Flowers& AUGUST 2016 $6.50
Fall Fanfare Fresh, faux & dried botanicals blend beautifully for autumn Pg 30
A sampling of fierce floral artists from around the world Pg 44
The latest on lilies & hydrangeas Pgs 24, 58
contents august 2016
32nd Annual Flowers& Design Contest Announcing the finalists.
Lilies on Parade
What’s new with lilies? A report from Dutch Lily Days. Text and photography by Bruce Wright
Designs to bring in the harvest seaason, in fresh, faux and dried.
Floral design by Kevin Ylvisaker AIFD, PFCI, CAFA Photography by Ron Derhacopian
Pushing the Envelope
Selections from Formidable Florists, an international survey of daring floral artists.
A Day at the Fair
Flowers and fun at this year’s International Floriculture Expo. Text and photography by Bruce Wright
2 AUGUST 2016
on the cover Tulips in the fall? Absolutely, combined with the warm gold of ilex branches, the crunchy blond texture of dried wheat, and the rough bark of the Timber Vase. The tulips are ‘World Legend’, perfect for the season. For more designs by Kevin Ylvisaker AIFD, PFCI, CAFA that celebrate fall with a mix of fresh, faux and dried materials, turn to Fall Colors, pages 30-43.
F ocus on Design
Blending Fresh and Longer-Lasting By Rich Salvaggio AIFD, AAF, PFCI
Braided Lily Grass By Helen Miller AIFD
Ginkgo Leaves By Tom Bowling AIFD, PFCI
Hydrangea By Bruce Wright
Where to Buy
Flowers& Volume 37, Number 8 (ISSN 0199-4751). Published monthly by Teleflora, 11444 W. Olympic Blvd., Los Angeles, CA 90064, 800-321-2665, fax 310-966-3610. Subscription rates: U.S., 1 year, $78.00. Canada, 1 year, $102.00 (US currency only); Canadian GST registration number R127851293. Other foreign countries, 1 year, $149.88 (US currency only). Single issues, $6.50 each prepaid. Periodicals postage paid at Los Angeles, Calif., and at additional mailing offices. Postmaster: Send address changes to Flowers&, PO Box 16029, North Hollywood, CA 91615-9871. Copyright © 2016 by Teleflora. Printed in U.S.A.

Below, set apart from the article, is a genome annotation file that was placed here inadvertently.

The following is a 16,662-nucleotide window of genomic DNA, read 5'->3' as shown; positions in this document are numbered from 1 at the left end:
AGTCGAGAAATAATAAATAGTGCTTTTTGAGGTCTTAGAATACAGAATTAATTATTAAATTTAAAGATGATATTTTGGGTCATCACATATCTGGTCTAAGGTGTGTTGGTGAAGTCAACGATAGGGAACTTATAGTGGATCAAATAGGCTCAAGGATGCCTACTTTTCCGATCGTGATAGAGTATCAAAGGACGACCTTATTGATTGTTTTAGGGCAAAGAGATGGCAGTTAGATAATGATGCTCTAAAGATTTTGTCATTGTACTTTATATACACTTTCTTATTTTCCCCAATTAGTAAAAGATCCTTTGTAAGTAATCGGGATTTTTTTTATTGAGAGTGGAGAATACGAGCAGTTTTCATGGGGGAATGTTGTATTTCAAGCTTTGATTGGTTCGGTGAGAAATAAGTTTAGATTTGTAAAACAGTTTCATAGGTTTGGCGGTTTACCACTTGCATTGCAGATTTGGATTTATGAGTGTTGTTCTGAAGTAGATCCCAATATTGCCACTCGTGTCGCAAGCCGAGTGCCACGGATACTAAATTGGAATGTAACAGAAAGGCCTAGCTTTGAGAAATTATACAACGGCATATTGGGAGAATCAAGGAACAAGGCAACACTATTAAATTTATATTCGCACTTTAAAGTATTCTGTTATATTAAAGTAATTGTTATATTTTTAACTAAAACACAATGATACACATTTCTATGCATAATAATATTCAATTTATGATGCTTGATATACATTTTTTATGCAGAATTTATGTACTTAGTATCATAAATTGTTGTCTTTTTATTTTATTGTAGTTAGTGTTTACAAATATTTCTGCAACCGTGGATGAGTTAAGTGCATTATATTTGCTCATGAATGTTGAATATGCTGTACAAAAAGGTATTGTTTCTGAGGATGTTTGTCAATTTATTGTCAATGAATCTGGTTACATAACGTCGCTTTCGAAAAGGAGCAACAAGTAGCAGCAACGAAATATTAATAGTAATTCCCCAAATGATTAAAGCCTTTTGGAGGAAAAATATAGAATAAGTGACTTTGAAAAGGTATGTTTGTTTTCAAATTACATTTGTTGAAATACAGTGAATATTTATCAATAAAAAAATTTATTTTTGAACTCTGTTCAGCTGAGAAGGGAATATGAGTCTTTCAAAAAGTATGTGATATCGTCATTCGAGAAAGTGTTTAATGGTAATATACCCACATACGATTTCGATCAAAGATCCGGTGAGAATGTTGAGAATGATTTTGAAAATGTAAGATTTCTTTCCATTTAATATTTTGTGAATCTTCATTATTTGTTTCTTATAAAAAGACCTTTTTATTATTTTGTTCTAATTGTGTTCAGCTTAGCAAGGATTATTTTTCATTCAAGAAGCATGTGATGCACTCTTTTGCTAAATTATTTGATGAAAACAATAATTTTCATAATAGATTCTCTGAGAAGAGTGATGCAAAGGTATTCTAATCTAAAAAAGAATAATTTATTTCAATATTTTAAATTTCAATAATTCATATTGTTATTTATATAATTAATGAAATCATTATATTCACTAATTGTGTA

4 AUGUST 2016
Flowers& Publisher Editor Art Director
Rich Salvaggio AIFD, AAF, PFCI firstname.lastname@example.org Bruce Wright Tony Fox
National Advertising Director
On the Internet
Advisory Board Teleflora Education Specialists Susan Ayala AIFD, PFCI, Riverside, Calif., Tom Bowling AIFD, PFCI, Syndicate Sales, Fairfield, Ohio, Tim Farrell
AIFD, AAF, PFCI,
Farrell’s Florist, Drexel Hill, Penn., Jim Ganger
Kansas City, Mo., Hitomi Gilliam AIFD, Vancouver, B.C., Canada, Bob Hampton AIFD, AAF, PFCI,
Dallas, Texas, John Hosek AIFD, PFCI, CF, CAFA, Surroundings Events and Floral, Verona,
Wisc., Alex Jackson AIFD, AAF, PFCI, Veldkamp’s Flowers, Lakewood, Colo., Vonda LaFever AIFD, PFCI,
Niceville, Fla., Joyce Mason-Monheim AIFD, AAF, PFCI, AzMF, Designer Destination,
Tucson, Ariz., Helen Miller AIFD, CF, CAFA, Flowers and Such, Adrian, Mich., Darla Pawlak AIFD, PFCI,
Essexville, Mich., Julie Poeltler
AIFD, PFCI, IMF, CAFA,
Julie’s Fountain of Flowers,
Lone Tree, Iowa, Jerome Raska AIFD, AAF, PFCI, CF, Blumz by JR Designs, Ferndale, Mich.,
Tom Simmons AIFD, CCF, Three Bunch Palms Productions, Palm Springs, Calif., Gerard Toh AIFD, CCF,
Garden Trade Services, Sherman Oaks, Calif., Cindy Tole, Botanica Flowers &
Gifts, Greensboro, N.C., Kevin Ylvisaker AIFD, PFCI, CAFA, Mukwonago, Wisc.
E d i t o r i al C o u n c i l Marie Ackerman AIFD, AAF, PFCI, Teleflora, Oklahoma City, Okla., Carol J. Caggiano AIFD, PFCI, A.
Caggiano, Inc., Jeffersonton, Va., Bert Ford AIFD, PFCI, Ford Flower Co., Salem, N.H.,
AIFD, AAF, PFCI, FSMD,
JWH Design and Consultant, West Palm Beach, Fla.,
Elizabeth Seiji AIFD, Edelweiss Flower Boutique, Santa Monica, Calif.
Customer service: For service on your magazine subscription, including change of address, please write to Flowers&, P.O. Box 16029, No. Hollywood, CA 91615-9871, enclosing a recent address label. For faster service, call 818-286-3128; Teleflora members call 800-421-2815.
focus on design
Floral design by Rich Salvaggio AIFD, AAF, PFCI